SELECT b_bankingday FROM bankparams;
        // result of banking day query is used to construct next
        // JDBC call, which adds a transfer to the current day
    INSERT INTO account VALUES ('2001-08-08', 45.20, 'transfer from ACT123');

    UPDATE bankparams SET b_bankingday = '2001-08-09';
    SELECT * FROM account WHERE a_day = '2001-08-08';
        // result of orders query is used to construct next
        // JDBC call, which adds an adjustment for interest
        // and banking fees
    INSERT INTO account VALUES ('2001-08-08', 0.02, 'interest');
    INSERT INTO account VALUES ('2001-08-08', -45.10, 'fees');

    Imagine that the first transaction (call it X) is begun just before the second (call it Y). X will have a snapshot of the database that has a banking day of '2001-08-08', so it will add a transfer whose day field is set to the 8th. Y will have a snapshot of the database that is identical to X's snapshot, because the snapshot was taken before X committed. This means that the daily fees and interest computed in Y will _not_ include the transfer that X is adding. Because there is no data that is changed by both transactions, they will not be detected as colliding, and both will commit successfully.

    This is a fundamental drawback of MVCC (Multi-Version Concurrency Control). Data that you only _read_ during your transaction might have changed in the database before your commit, so to really get serializability you must lock all of the data that you read or write.

    Sorry this got a little long.

    Karthik, maybe you can check out JDBC2, which has the ability to flag a ResultSet as ResultSet.CONCUR_UPDATABLE. If this type of ResultSet is implemented, the returned result set has either a write lock or an automatic optimistic mechanism, and the result set can be modified directly. I haven't used it personally, and I don't know how widely it is supported.
  8. Nathan,

    Thanks for shedding some light in this grey area.

    If the data is accessed exclusively from the entity ejb, then it should work. That is because the access to the entity beans is serialized by the ejb contanier. When the client calls an entity bean method, the following sequence of events will not be interleaved with another client call.

    ejbLoad() -- the SELECT
    business logic
    ejbStore() -- the UPDATE

  9. Different EJB implementations handle this differently. Many EJB containers will create two instances of the same entity bean (different Java objects, same primary key) in memory at the same time to service simultaneous remote calls, and rely on some sort of optimistic locking mechanism.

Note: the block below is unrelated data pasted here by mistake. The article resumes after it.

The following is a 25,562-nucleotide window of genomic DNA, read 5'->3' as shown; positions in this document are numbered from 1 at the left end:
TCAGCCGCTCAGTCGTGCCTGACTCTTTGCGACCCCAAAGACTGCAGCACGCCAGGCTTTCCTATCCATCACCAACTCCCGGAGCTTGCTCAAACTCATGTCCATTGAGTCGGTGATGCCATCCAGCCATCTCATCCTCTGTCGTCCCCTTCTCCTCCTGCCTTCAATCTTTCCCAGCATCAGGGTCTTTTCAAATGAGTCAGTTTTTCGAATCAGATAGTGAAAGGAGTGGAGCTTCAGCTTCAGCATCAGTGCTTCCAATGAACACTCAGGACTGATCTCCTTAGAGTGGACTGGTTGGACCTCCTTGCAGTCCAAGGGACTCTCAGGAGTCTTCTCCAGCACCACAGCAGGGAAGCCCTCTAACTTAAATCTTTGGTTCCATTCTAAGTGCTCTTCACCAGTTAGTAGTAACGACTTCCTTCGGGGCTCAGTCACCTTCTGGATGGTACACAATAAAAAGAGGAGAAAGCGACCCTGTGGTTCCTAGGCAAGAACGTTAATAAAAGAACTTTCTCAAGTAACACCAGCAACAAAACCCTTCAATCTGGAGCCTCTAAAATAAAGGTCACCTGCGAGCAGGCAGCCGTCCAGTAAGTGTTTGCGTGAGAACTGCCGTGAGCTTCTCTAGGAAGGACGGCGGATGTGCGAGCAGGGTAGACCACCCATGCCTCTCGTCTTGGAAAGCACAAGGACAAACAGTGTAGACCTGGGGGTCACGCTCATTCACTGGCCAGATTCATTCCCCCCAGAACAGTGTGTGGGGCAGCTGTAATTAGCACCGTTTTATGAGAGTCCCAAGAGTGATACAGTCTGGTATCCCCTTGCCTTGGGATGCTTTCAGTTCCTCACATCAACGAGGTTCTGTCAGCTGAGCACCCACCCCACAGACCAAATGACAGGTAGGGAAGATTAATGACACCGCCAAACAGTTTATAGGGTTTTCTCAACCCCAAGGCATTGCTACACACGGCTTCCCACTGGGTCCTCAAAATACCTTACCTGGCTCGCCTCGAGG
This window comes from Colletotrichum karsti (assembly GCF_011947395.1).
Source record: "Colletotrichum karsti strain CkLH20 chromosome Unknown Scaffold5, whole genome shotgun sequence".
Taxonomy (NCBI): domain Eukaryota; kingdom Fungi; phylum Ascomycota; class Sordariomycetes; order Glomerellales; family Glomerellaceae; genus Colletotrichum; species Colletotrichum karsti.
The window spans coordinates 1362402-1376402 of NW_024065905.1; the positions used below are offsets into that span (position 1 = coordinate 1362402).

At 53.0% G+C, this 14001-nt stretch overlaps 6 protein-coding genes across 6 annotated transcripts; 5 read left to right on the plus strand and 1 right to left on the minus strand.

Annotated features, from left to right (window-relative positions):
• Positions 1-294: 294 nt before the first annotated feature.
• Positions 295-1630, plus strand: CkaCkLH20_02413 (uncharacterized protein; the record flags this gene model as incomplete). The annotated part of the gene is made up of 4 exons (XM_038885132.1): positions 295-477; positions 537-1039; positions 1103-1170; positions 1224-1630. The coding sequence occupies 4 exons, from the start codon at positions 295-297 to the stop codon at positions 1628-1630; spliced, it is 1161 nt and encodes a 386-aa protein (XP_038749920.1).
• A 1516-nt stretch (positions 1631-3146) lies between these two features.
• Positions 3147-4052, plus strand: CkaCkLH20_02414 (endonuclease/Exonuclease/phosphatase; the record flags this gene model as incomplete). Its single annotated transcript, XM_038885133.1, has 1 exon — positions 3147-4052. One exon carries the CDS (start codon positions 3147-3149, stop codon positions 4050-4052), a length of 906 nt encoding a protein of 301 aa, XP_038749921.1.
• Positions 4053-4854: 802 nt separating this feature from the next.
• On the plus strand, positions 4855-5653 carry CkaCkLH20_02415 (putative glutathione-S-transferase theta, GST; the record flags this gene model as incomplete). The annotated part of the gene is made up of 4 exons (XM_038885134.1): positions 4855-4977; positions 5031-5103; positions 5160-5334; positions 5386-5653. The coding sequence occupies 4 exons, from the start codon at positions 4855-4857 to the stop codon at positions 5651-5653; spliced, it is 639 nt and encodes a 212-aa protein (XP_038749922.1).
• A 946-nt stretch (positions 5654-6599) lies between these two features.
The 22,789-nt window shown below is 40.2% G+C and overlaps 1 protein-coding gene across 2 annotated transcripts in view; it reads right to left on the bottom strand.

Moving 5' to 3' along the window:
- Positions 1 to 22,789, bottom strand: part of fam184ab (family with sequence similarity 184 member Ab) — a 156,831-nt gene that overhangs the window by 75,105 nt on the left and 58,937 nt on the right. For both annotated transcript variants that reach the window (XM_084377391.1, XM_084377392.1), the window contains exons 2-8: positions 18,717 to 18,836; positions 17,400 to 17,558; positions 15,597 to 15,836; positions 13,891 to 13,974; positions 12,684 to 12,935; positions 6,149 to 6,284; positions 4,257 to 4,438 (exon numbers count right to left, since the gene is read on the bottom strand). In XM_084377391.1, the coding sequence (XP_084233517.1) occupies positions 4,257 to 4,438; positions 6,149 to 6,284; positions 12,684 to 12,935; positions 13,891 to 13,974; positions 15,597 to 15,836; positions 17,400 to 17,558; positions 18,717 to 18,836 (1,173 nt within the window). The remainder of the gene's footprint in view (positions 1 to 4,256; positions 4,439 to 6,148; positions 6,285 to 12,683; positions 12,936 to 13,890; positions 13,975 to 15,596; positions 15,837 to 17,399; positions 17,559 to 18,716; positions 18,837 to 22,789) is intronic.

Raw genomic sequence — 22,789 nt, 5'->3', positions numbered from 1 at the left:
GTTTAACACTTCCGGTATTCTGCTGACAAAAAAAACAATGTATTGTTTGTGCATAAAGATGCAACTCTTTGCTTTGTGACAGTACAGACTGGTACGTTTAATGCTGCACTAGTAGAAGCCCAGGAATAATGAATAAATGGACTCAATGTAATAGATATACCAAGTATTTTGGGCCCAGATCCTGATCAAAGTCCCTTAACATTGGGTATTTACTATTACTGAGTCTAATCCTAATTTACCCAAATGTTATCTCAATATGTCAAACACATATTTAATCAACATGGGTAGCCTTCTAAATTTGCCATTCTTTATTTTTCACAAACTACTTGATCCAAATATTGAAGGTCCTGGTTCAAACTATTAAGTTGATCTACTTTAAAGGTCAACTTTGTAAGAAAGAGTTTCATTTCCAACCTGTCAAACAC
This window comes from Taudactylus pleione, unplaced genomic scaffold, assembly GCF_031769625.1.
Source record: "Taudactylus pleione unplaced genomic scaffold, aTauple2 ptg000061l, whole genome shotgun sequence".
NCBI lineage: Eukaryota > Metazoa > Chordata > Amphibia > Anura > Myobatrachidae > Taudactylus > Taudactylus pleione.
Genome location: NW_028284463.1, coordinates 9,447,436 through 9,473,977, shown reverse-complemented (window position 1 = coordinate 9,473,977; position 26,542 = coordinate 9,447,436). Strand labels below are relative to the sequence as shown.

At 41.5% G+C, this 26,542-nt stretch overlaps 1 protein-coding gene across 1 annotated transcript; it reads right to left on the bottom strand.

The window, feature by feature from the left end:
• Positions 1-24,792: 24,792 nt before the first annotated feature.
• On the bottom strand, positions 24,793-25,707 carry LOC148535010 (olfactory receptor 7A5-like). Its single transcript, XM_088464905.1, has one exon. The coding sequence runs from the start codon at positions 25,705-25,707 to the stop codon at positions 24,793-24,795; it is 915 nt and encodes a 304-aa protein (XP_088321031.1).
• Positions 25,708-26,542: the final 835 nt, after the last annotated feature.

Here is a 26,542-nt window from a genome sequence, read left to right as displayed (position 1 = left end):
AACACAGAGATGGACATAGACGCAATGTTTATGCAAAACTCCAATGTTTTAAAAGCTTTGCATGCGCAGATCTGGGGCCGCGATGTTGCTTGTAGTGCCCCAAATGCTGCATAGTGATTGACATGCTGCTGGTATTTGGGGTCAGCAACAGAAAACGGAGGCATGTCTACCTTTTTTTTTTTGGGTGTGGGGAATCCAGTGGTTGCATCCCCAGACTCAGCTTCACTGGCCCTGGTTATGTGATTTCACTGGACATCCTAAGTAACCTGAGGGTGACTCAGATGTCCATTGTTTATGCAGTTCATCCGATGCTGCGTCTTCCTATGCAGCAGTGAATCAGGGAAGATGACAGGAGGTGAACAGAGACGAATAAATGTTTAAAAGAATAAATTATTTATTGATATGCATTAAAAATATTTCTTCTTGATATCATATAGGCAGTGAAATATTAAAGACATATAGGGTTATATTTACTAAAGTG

Even if you play strictly in the entity EJB world with a container that does pessimistic locking (only a single instance per entity bean) you can still have problems, because with an MVCC persistent store the results of a finder method reflect the reality at the beginning of the transaction, not the reality at commit time, and any data obtained from iterating over the results of the finder may be stale before it is ever committed to the database.

    - Nathan

  10. Assuming that the container uses pessimistic locking with entity beans i.e., one instance per unique key, then it should work. Because, at the beginning of the entity bean method call, the container will call ejbLoad().

    However, if the container adopts the policy of fully populating the beans in the findBy..() method call and not call ejbLoad() during the method call, then there could be problems if the database could be updated from outside the container. This external application could update the database between the findBy..() and ejbLoad() calls.

  11. If you think about the impact of local interfaces in EJB 2.0 then I think pessimisticly optimistic servers are a thing of the past. Consider this:

    Remote Session Bean 1 has reference to Local Entity Bean (PK=1), on server 1.

    Remote Session Bean 2 has reference to Local Entity Bean (PK=1), both on server 2.

    In both cases, the local entity is on the same machine (read VM) as the session bean. It has to be, the spec says so.

    So, you have got to have more than one instance of PK=1 bean, on two servers.

    If you don't buy that one, then consider this.

    Local Entity 1 has reference to Local Entity 2. Both on server 1.

    Remote Session Bean 1 has reference to local entity 1, on server 2.

    Once again, you have to have more than one instance. My own thoughts about it lead me to conclude that not supporting multiple instances, will lead very quickly to a heavy concentration on a single server.

    Imagine this. You are using an entity bean to represent an entry in your database of DVDs which you sell on the net.

    American Pie 2 (Excellent BTW!) is launched on DVD.

    Your session bean shopping carts are load balanced across a cluster. But they all have local references to the DVD entry for AP2. One of two situations occurs:

    1) All session beans are forced to be on the same server as the AP2 local entity bean. Quickly kills performance in this relatively real world example.

    2) You have multiple instances of the local entity.

    This is not to say that the bean will not behave pessimistically. If it sits on top of Sybase then it will be pessimistic, due to the pessimistic concurrency of Sybase. However, in effect the concurrency model becomes completely delegated to the underlying database repository. The server has little choice but to behave in a somewhat optimistic manner.

    Long I know, but am I missing something huge here or does it make sense?


  12. Ooops. First line.

    ^pessimistically optimistic^pessimistically concurrent


  13. Hi All,

    Thanks a lot for the good discussion happened here.

    We found a slightly different solution what we have discussed here. Instead of doing "SELECT and UPDATE", we did "UPDATE then SELECT and UPDATE". The first update is a dummy one and not doing anything on the record. But it locks the record. After that, I select the value using "SELECT" and with the required data I update it back. Finally I do commit. Since, the record is locked by the first update, other clients are not allowed to do update immediately until one transaction (UPDATE,SELECT,UPDATE) is over. This way we solved the problem.

    If you find this as a not good solution, please suggest me something more. I tried most of the above solutions mentioned but at the concurrency time many of them are not working properly.

    Thanks again.